Currently, the official Japanese term used to refer to the protective armour used in kendo is not bōgu, but kendōgu. Nonetheless, bōgu is still the most commonly heard, and I will use it in this article. Before delving into the history of bōgu/kendōgu, I will first offer an explanation of these appelations and how they came to be utilised.


    Origins of the Terms
    There are no actual records indicating that the word bōgu ever existed during the Edo period (1600-1868). Other expressions were used to refer to protective armour donned for martial training such as dōgu, bugu, and take-gusoku. The first time that bōgu came into use was by the military during the Meiji period (1868-1912), when the Japanese army was remodeled on the French system.

    In 1884, a French military advisor, Kiehl De Villaret, [further investigation shows this to be an amalgam of two members of a French military delegation to Japan from 1884-1889, Joseph Kiehl and Etienne de Villaret], was invited to instruct the art of French fencing and bayonet techniques to Japanese army officers. In 1889, after he had served his purpose and left the shores of Japan, significant reforms were made to army training, and the "Kenjutsu Textbook" (Kenjutsu Kyōhan) was compiled outlining the official Japanese military method of swordsmanship. This textbook was divided into sections covering kenjutsu, guntō-jutsu (saber), and jūken-jutsu (bayonet). In the text it stipulates that, Jūken-jutsu equipment can be divided into two types; the weapon, and the bōgu. Furthermore, the bōgu consists of men, (with tare attached), shoulder pads, and kote, thus making it the first known reference to the term bōgu. It appears that from the time Japanese soldiers began training in French-style kenjutsu and jūken-jutsu, the term bōgu was derived from 'bō-shin-yō-gu (body protection equipment).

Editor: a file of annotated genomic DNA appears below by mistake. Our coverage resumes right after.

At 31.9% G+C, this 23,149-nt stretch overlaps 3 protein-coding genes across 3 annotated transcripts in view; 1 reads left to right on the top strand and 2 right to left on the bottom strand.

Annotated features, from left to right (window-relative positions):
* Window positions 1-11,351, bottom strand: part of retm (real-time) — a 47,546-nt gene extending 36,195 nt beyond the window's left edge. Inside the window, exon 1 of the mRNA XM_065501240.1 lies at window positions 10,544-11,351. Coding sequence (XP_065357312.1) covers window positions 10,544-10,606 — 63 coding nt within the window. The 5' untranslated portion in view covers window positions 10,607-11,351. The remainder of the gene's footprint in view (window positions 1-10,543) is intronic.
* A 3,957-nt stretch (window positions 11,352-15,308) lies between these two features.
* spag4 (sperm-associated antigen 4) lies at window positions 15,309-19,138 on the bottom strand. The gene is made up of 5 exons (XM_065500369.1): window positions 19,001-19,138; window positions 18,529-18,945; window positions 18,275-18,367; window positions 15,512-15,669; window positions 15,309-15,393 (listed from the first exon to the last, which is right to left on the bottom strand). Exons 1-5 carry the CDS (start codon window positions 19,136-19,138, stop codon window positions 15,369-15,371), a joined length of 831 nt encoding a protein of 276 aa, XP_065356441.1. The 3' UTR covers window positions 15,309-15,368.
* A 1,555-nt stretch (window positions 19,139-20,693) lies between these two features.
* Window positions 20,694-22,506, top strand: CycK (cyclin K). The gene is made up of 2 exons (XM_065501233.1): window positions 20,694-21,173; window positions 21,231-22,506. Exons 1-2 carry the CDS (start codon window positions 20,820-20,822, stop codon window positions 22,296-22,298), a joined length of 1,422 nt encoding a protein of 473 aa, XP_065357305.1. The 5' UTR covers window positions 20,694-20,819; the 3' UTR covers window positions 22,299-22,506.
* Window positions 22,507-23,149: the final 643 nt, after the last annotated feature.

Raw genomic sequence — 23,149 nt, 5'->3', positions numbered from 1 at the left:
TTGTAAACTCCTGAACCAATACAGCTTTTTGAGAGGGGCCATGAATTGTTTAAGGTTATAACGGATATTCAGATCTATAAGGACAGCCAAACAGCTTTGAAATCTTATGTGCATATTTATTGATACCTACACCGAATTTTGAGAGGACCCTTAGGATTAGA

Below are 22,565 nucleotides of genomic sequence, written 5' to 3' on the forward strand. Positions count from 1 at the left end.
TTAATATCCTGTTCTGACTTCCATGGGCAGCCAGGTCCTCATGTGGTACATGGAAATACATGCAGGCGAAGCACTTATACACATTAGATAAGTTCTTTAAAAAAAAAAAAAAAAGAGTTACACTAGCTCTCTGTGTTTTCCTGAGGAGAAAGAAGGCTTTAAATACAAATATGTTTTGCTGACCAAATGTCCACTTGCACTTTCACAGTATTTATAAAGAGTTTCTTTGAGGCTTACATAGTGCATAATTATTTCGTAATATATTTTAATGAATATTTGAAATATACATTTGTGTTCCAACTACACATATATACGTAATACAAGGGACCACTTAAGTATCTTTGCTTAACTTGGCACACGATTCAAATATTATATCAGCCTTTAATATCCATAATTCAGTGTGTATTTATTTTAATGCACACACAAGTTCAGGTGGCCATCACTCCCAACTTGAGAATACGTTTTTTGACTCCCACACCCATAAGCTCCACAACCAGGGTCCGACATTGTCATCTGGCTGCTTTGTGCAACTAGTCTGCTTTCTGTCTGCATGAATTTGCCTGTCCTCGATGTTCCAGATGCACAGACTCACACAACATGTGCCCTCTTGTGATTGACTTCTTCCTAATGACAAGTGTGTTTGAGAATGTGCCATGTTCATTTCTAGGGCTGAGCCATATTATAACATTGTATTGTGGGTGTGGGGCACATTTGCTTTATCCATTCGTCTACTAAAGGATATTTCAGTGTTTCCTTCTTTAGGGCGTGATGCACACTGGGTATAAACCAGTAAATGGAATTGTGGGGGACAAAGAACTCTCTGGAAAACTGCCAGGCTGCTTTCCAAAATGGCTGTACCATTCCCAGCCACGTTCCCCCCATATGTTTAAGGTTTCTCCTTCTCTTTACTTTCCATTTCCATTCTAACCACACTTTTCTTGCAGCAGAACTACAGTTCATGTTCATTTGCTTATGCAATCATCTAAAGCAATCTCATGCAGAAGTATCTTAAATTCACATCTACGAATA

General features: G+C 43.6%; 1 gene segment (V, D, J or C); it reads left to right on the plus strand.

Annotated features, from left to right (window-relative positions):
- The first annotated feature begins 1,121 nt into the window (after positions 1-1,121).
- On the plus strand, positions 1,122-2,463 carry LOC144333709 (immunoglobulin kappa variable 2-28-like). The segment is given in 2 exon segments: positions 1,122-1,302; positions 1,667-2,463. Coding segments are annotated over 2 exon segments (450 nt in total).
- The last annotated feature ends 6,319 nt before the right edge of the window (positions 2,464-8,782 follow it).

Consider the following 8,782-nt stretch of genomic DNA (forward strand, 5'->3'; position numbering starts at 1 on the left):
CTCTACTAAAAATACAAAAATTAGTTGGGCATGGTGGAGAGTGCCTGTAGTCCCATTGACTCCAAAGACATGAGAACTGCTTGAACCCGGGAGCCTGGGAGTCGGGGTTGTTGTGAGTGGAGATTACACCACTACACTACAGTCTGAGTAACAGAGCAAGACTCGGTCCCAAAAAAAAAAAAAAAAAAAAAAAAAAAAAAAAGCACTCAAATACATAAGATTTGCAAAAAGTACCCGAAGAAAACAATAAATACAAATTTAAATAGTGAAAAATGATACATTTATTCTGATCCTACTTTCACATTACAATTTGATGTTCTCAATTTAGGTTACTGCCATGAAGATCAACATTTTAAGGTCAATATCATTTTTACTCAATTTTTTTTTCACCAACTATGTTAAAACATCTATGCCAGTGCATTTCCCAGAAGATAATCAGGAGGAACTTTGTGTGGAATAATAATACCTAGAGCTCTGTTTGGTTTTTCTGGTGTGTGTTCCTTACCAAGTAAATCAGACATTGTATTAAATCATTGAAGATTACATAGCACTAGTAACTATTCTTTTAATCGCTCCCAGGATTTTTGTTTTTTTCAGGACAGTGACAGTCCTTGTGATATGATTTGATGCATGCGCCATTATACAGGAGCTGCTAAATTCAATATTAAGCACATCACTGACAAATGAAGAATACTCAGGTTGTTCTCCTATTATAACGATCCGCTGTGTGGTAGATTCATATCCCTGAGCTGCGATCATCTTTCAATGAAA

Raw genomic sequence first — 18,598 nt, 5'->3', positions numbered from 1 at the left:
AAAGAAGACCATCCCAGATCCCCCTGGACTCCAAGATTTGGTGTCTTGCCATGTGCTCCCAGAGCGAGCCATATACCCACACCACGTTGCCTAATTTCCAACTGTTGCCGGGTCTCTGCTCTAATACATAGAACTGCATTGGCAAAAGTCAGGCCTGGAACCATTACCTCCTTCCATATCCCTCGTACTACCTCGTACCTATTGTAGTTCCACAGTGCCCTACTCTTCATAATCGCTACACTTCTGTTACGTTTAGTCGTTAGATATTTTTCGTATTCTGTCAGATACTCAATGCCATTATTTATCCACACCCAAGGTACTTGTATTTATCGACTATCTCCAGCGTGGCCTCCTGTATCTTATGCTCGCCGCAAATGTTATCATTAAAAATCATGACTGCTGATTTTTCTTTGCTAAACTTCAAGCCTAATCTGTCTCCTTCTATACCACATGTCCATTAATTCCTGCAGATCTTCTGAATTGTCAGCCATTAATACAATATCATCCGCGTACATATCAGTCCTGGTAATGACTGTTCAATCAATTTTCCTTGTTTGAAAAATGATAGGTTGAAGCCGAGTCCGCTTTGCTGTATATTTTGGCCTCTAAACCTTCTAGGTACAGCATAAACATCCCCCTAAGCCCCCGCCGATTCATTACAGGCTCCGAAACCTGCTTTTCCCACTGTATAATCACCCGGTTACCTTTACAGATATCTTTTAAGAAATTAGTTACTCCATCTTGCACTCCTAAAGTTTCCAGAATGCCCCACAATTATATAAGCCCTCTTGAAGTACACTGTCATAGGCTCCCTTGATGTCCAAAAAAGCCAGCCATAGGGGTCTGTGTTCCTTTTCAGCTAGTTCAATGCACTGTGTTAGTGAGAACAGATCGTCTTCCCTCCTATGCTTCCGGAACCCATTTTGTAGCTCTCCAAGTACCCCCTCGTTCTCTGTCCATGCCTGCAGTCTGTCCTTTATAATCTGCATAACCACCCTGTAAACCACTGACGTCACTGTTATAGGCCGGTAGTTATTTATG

The Kenjutsu Textbook was revised three times, and became more oriented to traditional Japanese equipment and techniques. After the third revision in 1915, the armour worn in the distinctive armed forces-style kenjutsu training utilized with tare attached, but it was still deemed permissible to use armour of the type used in conventional non-military kendo circles. Eventually, the term bōgu, which originally referred to armour used in military kenjutsu, was also applied to the equipment used in regular kendo. From the 1920s, bōgu refers collectively to a set of kendo armour consisting of men, kote, , and tare. This continued into the immediate post-war period. Even though kendo was banned for a number of years after the Japanese defear, it was temporarliy replaced by a less aggressive sportified hybrid form of fencing called shinai-kyōgi. The armour used in shinai-kyōgi was modified in form but was still referred to as bōgu.

    The All Japan Kendo Federation was eventually formed in 1952 as the overseer of kendo dissemination. Consequently, the official All Japan Kendo Federation Competition Rules were formulated, and in the section concerning equipment it states, Bōgu shall consist of men, kote, , and tare. With this, the term was revived as official kendo terminology.

    Nevertheless, a scan of many of the popular Japanese dictionaries and encyclopedias in the 1950s and 60s will rarely if ever find mention of the word, indicating that it was not used by the general population until after the middle of the 1960s, when major dictionaries such as the Kojien (Second edition) defined bōgu as the protective equipment utilized in kendo consisting of men, kote, and tare. This same term was also later applied to the equipment used in western fencing.

    In 1979, the Kendo Shiai Regulations/ Kendo Shimpan Regulations were widely revised again, and Article 4 states concisely , Kendō-gu will consist of men, dō, kote and tare. Since this revision bōgu was officially replaced with the term kendō-gu. Incidentally, in the 1995 revisions of the same regulations, the term keiko-gi was modified to kendo-gi.

    Thus, terminology for protective-armour used in kenjutsu evolved from dōgu to bōgu, and finally to kendōgu. From here I will investigate the evolution of the armour itself.
     

    • Tort-Speed
      #4
      Tort-Speed commented
      Editing a comment
      U R Not Permitted ad nauseum

      I relogged in and still was not permitted. Lesse, when employed I earn ___/hour and time taken to log in/re~/log~/re~ is ____ hmmm almost equal to a sub to KW. Domage (zannen).

    • snooz2k2
      #5
      snooz2k2 commented
      Editing a comment
      Sorry, it is a problem from the server's scheduler...
      The french version should be available now, and the english version will be available "for real" in 2 days.

      Cheers

    • Maro
      #6
      Maro commented
      Editing a comment
      Originally posted by Kim Taylor
      So it's not just me with no permission to view any of the articles.

      I feel better.

      Kim.
      And I thought it was just me being speicial!